And while it’s great to pioneer and experiment, innovation shouldn’t be at the edge, it should be central. We can’t employ digital talent and give them digital budgets, we must ensure our entire company is taking advantage of new technology, not just a department.

Many companies are still built around silos reflecting what’s important to them, in the same way we know it’s frustrating that airlines think flying to Newark is totally different to flying to La Guardia, it’s of massive interest and importance to whole parts of adland if the ad I see on TV is delivered via Crackle or Fox but it’s not to me.

These false silos cause structural problems in how we do our work. They distract us and force conversations around the pipe and not the content. We shouldn’t ever be thinking mobile first or digital first, we should focus entirely on people first.

At Havas we’re making these changes, we have processes that focus on how people behave, not what pipe is best, we don’t separate video from TV, print from online, we work around modern behaviors.

As an industry we now need to create amazing ad experiences that flow from one screen to the next. How do we empathize with people. How do we create meaningful connections that allow people to best experience brands. How do we sell products in an age where the purchase funnel is a swipe right. Let’s blow up useless demographics like “heavy smartphone users”, let’s stop useless truisms like “today’s digitally connected consumer”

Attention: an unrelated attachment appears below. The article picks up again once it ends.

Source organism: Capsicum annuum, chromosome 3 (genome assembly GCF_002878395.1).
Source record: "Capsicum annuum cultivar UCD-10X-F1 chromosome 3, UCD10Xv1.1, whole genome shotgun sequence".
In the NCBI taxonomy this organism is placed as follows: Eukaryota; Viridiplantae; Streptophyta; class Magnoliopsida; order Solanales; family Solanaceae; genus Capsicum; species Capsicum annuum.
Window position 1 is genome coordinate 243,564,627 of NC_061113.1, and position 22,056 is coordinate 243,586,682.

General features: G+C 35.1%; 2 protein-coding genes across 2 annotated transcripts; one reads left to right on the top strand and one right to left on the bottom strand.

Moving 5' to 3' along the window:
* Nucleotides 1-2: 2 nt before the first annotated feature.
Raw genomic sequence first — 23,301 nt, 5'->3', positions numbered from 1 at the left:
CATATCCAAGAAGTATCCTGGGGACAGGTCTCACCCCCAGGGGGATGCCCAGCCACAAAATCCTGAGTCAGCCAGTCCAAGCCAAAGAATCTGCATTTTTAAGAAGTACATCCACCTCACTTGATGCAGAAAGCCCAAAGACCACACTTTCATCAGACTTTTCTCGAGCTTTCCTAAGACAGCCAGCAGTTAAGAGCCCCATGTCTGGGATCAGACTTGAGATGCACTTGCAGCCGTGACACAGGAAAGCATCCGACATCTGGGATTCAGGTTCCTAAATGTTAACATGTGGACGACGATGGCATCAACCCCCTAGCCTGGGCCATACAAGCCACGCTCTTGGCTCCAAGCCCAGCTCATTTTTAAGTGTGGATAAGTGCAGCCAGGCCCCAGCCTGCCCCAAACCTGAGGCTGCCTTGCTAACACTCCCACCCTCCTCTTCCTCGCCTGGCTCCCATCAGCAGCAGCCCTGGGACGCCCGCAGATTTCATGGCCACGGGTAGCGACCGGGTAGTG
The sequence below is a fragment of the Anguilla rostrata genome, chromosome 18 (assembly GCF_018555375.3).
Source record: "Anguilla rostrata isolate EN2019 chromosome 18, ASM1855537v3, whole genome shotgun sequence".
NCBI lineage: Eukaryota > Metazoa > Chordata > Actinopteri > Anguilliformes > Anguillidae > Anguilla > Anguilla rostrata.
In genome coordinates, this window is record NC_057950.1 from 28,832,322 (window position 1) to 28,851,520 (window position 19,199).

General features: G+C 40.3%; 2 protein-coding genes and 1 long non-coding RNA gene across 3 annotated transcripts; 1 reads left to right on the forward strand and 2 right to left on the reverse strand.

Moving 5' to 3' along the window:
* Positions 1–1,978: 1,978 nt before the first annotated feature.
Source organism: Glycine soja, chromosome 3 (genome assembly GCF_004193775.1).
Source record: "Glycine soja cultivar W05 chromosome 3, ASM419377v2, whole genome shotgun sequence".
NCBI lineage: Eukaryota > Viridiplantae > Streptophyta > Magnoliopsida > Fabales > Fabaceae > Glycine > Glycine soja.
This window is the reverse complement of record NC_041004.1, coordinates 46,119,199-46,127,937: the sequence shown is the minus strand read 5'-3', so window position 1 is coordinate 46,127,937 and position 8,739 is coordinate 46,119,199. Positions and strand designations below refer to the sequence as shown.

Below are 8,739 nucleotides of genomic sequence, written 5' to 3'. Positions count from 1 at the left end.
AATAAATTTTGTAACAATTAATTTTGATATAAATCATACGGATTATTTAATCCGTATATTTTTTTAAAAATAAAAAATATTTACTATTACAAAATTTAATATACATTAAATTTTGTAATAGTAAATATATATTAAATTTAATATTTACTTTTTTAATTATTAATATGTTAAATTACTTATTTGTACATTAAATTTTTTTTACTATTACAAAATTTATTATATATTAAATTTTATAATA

Like electricity, a whole generation of people have now grown up with innate knowledge about technology and what it means, they are not digital specialists or Millennials, they are not heavy smartphone users or other useless vague demographics. These are just people living in digital age or as I like to call it, Today.

We thrive on the appointment of specialists who can code, I’d rather we focused on smart people who can both dream and understand people.

So let’s arrange our companies around the audience not tools, let’s accept digital for what it is, oxygen to make things happen not a department to put aside, let’s flourish together in a world free of lazy assumptions and muscle memory of the past and to help us get there, let’s ban the word digital.